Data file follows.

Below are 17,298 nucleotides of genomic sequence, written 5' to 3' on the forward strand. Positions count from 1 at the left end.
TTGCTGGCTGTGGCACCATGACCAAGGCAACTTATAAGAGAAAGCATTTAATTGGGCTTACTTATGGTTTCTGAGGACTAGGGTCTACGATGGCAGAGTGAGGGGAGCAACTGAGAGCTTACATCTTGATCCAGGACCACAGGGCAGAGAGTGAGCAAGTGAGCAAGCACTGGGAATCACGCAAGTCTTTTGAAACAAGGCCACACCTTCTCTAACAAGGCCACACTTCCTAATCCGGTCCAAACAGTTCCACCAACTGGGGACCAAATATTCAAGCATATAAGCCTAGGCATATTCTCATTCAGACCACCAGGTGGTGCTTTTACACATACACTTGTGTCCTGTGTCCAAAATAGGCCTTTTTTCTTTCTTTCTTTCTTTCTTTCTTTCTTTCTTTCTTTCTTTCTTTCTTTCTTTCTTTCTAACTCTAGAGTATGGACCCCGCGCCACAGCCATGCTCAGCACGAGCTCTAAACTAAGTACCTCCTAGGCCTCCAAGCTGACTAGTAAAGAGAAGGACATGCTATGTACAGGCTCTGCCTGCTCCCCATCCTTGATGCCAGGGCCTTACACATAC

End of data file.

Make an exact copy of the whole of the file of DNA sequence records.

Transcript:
Below are 17,298 nucleotides of genomic sequence, written 5' to 3' on the forward strand. Positions count from 1 at the left end.
TTGCTGGCTGTGGCACCATGACCAAGGCAACTTATAAGAGAAAGCATTTAATTGGGCTTACTTATGGTTTCTGAGGACTAGGGTCTACGATGGCAGAGTGAGGGGAGCAACTGAGAGCTTACATCTTGATCCAGGACCACAGGGCAGAGAGTGAGCAAGTGAGCAAGCACTGGGAATCACGCAAGTCTTTTGAAACAAGGCCACACCTTCTCTAACAAGGCCACACTTCCTAATCCGGTCCAAACAGTTCCACCAACTGGGGACCAAATATTCAAGCATATAAGCCTAGGCATATTCTCATTCAGACCACCAGGTGGTGCTTTTACACATACACTTGTGTCCTGTGTCCAAAATAGGCCTTTTTTCTTTCTTTCTTTCTTTCTTTCTTTCTTTCTTTCTTTCTTTCTTTCTTTCTTTCTTTCTAACTCTAGAGTATGGACCCCGCGCCACAGCCATGCTCAGCACGAGCTCTAAACTAAGTACCTCCTAGGCCTCCAAGCTGACTAGTAAAGAGAAGGACATGCTATGTACAGGCTCTGCCTGCTCCCCATCCTTGATGCCAGGGCCTTACACATAC